When it comes to music, finding the right chemistry in who you play with is just as important as finding the right chemistry in what you play.
For Memphis, Tenn.-based alt-country rockers Lucero, they found the right stuff 15 years and eight albums ago.
The soul of Lucero has remained the same over the years with the quartet of Ben Nichols (guitar and vocals), Roy Berry (drums), John C. Stubblefield (bass) and Brian Venable (guitar) making up the core, they've continually added and subtracted to the lineup.
With their most recent contribution, "Women & Work," the writing process was integrated with keys and a horn section, a tribute to their Memphis home.
"They've (horn section) been with us for a couple of years before this record, so they were more a part of the band," Stubblefield said in a phone interview from Alabama. "The horn section was an integral part of the band that was really considered in the writing process. We explored a little bit more and had some moments of growth. It was finally realized in its fullest potential."
Recent additions Rick Steff (piano, organ and accordion) and horn players Jim Spake (saxophone) and Scott Thompson (trumpet) brought a different life to the band and blend effortlessly into "Women & Work."
Released in March of last year, their eighth studio offering was helmed by ATO records. Alongside Lucero, ATO produces several staples of the music industry, including Alabama Shakes, Drive By Truckers, Trey Anastasio, My Morning Jacket, Les Claypool and Jonny Fritz, who will be opening for Lucero Jan. 27 in Savannah.
Marked as punk country or alt-country, the band has evolved to a more mature, Americana-based rock 'n' roll ride with these last few albums. Nichols' whiskey-coated vocals, accented by a light twang, keep the band close to its Southern roots, while the group as a whole is compared with acts like early Bruce Springsteen and The Clash.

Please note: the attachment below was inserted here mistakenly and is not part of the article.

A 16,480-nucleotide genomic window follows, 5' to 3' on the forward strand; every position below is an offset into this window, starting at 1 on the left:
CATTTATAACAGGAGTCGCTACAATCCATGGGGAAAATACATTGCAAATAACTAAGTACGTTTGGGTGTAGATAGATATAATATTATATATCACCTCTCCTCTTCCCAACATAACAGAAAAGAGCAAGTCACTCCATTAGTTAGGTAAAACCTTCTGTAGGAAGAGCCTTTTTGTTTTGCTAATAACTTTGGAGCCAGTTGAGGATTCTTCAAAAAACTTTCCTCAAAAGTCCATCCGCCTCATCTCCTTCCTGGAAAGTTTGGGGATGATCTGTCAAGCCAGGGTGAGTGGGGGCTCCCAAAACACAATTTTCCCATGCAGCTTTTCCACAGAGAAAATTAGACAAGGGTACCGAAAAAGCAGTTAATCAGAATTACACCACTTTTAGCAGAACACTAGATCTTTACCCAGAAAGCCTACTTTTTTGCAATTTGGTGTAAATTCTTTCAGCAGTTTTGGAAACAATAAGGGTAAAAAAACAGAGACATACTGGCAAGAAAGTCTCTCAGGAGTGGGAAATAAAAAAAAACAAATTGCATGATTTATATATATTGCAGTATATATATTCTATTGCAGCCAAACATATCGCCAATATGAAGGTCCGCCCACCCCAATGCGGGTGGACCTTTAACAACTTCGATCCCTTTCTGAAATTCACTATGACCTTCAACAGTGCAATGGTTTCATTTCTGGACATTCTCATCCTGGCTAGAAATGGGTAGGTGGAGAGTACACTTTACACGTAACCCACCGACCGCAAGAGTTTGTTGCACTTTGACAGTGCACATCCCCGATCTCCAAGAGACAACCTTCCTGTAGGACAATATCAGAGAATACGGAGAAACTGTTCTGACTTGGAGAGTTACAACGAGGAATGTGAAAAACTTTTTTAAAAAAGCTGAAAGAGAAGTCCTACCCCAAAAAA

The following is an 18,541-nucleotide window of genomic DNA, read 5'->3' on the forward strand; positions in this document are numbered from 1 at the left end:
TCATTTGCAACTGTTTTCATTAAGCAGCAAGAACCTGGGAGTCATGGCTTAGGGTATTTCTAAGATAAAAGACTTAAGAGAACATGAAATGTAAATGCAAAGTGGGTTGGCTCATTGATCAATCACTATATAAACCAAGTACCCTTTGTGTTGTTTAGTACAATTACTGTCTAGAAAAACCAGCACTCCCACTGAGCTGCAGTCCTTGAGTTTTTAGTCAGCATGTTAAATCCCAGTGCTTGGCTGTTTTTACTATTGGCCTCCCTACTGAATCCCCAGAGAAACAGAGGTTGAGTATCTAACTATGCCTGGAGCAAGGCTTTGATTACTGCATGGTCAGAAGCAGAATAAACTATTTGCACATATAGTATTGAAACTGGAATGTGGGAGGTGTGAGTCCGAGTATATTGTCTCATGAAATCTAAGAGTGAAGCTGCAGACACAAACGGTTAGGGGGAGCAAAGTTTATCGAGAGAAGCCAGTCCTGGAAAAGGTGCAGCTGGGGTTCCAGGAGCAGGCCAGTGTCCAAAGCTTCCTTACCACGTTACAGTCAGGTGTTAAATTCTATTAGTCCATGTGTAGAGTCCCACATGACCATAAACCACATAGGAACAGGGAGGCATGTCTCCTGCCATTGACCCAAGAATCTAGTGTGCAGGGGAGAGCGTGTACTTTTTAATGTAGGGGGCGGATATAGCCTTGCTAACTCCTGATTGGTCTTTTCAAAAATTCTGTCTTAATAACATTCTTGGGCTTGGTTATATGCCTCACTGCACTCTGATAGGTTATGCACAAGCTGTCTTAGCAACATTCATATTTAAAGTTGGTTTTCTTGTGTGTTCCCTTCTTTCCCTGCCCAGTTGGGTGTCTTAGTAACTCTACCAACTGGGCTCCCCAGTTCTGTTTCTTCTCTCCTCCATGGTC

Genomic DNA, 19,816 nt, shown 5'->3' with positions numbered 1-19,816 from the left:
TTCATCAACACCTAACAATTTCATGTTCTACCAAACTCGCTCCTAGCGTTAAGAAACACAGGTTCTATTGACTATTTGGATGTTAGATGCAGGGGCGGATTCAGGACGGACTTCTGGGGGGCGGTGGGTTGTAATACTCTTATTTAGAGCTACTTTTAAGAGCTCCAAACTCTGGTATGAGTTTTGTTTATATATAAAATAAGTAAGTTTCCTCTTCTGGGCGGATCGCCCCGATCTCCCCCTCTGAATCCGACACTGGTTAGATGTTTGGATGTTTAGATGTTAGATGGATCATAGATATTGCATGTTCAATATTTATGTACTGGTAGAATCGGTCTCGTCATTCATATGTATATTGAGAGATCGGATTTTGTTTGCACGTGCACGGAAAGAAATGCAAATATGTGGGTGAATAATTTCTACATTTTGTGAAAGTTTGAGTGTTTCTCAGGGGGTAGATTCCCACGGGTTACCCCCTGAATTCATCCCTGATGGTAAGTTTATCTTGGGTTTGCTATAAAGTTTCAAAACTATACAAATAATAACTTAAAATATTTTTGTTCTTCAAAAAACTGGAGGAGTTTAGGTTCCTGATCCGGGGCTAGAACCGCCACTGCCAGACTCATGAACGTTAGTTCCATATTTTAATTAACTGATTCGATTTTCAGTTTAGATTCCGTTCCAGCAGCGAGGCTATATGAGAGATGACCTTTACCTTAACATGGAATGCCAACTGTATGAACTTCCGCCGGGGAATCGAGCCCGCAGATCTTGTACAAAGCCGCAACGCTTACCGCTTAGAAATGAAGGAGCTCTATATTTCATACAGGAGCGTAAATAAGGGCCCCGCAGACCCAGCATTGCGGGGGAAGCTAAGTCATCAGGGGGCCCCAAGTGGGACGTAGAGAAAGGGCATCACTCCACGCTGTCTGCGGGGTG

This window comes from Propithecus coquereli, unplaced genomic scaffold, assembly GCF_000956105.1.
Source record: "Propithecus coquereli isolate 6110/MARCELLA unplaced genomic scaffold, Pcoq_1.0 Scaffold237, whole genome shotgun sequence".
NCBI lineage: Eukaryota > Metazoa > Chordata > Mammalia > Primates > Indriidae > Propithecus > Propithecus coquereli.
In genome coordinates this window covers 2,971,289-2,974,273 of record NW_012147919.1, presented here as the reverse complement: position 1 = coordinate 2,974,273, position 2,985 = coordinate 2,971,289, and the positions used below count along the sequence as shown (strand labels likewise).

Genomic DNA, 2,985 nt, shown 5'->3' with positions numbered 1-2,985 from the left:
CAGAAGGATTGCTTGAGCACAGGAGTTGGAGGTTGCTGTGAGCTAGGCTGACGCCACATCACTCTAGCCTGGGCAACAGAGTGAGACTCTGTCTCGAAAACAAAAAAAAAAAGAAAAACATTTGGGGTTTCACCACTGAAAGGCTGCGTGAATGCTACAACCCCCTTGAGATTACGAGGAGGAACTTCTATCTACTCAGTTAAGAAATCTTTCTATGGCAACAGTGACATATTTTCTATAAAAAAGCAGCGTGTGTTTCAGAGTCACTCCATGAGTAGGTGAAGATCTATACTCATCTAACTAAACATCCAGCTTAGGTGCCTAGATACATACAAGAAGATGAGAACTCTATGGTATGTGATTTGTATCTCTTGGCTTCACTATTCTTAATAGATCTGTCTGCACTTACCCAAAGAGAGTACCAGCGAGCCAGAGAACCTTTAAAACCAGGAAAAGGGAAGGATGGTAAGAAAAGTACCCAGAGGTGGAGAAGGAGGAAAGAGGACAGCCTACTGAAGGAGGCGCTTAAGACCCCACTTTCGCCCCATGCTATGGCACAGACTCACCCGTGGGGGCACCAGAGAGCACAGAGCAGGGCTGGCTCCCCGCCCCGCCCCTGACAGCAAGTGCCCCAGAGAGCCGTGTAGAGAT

The addition of horns into the latest version of Lucero is something that summons the heart of the Memphis sound. Lucero's journey through the years seems to have brought the group full circle to the place that birthed them.
"It's in the water," Stubblefield said with a laugh. "The proverbial water. Even growing up, no matter where you're from, to a certain degree, everyone has got that sense of rebellion. You want to be from anywhere than from any small town U.S.A. We definitely went through all that ourselves. And then as you grow up, you sort of rediscover your roots. I know that's a cliche. But I think everyone kind of goes through that. I think of late, that's where some of us have been."
Stubblefield found an old copy of the band's 2001 self-titled album and then found something he wasn't expecting. During the early days, he played almost entirely on an upright bass and unintentionally echoed musicians of Memphis' past.
"It kind of harkens back to those first Sun Records," Stubblefield said. "Your first Johnny Cash, Elvis and Carl Perkins. That was a big revelation, when I went back and listened to that. It's just where we're from. We can't help it. It's kind of integrated into us. I think our influence is Memphis, Tenn."
Lucero's show at The Jinx this week is completely sold out. But don't fret if you miss it. Lucero has been called one of the hardest working bands, with 150-200 tour dates a year for the last 10 years, so they're sure to be back in Savannah soon. They seem to like it here, as well.
"I like that you guys haven't torn everything down, and sort of repurposed some of the old buildings," Stubblefield said. "It's a great feel, and of course everyone over at The Jinx, they're good homies. It should be a good rock 'n' roll show."